Flanagan Profile

June 28, 2018

Nial Coulter from Northern Irish fanzine Happy Days tells us the craic about our new boy from Burton…


Sunderland are wasting no time in laying foundations for the upcoming League One campaign. The latest capture is defender Tom Flanagan, who signs from fellow relegated side Burton Albion. Flanagan is a tall defender whose build makes him look taller than he actually is. He reads the game well, is strong and good in the air.


Flanagan was born in London, but signed a youth deal with MK Dons, breaking into their first team in the 2011-12 season. As his name might suggest, he has Northern Irish ancestry and his league form earned him a call-up to the Northern Ireland under-21 squad, making his debut v England in November 2012.


The following couple of seasons saw Flanagan rack up a number of loan deals before signing for Burton Albion in the summer of 2015. By November, he had established himself in the starting line-up as The Brewers finished the season as runners-up to Wigan in League One.


Burton’s keeper during that season was none other than fellow new signing Jon McLaughlin. So, a clever piece of business by Jack Ross in pairing together the backbone of a team that has experience in getting out of this division before.


Promotion to The Championship saw Flanagan retain his place in the Burton team that defied the pundits and survived relegation on the last day of the season. His performances caught the eye of Northern Ireland manager Michael O’Neill, who called Flanagan up to the senior squad for the end of season friendly with New Zealand and World Cup Qualifier with Azerbaijan. Tom started and played the full 90 minutes of the New Zealand friendly, putting in a resounding performance and helping keep a clean sheet.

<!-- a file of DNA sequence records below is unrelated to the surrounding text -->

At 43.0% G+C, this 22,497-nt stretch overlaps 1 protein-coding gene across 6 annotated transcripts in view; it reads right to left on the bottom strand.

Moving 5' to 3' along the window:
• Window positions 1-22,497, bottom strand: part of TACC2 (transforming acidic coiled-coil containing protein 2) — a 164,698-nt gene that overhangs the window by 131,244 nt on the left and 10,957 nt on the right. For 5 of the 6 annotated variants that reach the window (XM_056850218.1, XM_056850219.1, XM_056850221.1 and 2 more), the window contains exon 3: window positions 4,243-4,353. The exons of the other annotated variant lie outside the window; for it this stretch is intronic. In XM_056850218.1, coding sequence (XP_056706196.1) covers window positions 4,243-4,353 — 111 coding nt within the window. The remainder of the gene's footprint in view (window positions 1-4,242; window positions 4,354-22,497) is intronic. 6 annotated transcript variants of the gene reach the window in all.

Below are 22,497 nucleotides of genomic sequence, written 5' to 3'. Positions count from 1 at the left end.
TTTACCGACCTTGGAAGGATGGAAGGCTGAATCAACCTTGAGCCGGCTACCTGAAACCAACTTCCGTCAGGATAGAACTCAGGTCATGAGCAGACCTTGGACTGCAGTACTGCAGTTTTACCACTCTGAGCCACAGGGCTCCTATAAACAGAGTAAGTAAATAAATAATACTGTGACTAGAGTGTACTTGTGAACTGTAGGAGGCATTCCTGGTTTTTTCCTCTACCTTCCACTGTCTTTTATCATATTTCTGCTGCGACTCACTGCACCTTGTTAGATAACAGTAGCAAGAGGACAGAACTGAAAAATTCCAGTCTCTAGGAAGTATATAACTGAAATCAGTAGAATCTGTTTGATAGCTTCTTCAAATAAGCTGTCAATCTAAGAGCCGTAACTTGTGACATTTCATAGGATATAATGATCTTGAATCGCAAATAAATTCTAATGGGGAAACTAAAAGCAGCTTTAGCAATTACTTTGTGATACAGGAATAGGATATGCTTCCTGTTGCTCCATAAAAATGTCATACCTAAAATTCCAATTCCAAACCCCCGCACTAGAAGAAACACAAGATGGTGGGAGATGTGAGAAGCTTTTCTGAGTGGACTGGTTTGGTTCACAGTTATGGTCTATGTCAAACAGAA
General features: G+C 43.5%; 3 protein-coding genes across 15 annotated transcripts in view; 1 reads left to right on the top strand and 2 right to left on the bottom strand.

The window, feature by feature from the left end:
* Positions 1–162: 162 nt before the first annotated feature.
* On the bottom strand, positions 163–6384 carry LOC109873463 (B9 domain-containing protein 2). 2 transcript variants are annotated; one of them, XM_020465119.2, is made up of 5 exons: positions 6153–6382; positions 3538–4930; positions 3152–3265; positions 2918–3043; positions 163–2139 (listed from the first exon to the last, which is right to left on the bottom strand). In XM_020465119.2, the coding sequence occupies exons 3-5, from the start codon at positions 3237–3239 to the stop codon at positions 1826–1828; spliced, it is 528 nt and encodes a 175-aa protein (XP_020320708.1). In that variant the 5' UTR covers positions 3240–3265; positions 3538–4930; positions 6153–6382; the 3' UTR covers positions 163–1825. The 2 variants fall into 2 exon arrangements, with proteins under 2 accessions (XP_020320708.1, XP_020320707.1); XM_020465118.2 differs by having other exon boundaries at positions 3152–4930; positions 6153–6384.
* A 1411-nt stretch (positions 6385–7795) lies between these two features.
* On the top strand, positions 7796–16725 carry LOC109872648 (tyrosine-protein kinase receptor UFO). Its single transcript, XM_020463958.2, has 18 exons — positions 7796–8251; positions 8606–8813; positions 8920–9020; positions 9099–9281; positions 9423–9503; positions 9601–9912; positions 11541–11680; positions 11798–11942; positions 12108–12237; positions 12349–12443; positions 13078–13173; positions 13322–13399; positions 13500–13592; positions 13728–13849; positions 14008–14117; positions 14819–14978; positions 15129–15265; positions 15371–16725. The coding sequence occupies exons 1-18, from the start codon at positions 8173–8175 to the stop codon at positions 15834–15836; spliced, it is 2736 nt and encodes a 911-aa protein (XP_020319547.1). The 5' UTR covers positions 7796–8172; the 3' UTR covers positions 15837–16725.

Contract negotiations that summer at Burton broke down, perhaps led by agent hype that his now ‘international cap’ client deserved a better deal. Flanagan was released and started last season without a club before eventually re-signing for Burton in September. This would, however, cost him a regular starting place and his place in the Northern Ireland squad.


Sunderland seems a great move for him; a chance to shine once more in a division he knows well in front of a keeper he is familiar with. All being well, a recall to the Northern Ireland squad could follow.


ALS run buses to every single away game the SAFC play. Click here for a list of prices and times.

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At the back end of the 1980s, football fanzines began to sweep the country and in 1989 we were presented with a new vehicle on which to enjoy some of this ride – A Love Supreme. ALS was a place we could all go to celebrate and commiserate being a Sunderland fan. Win, lose or draw, the pages of the fanzine became solace for many of us as we stumbled our way through our day to day lives, punctuated by the ups and downs of more match days than any of us care to remember.


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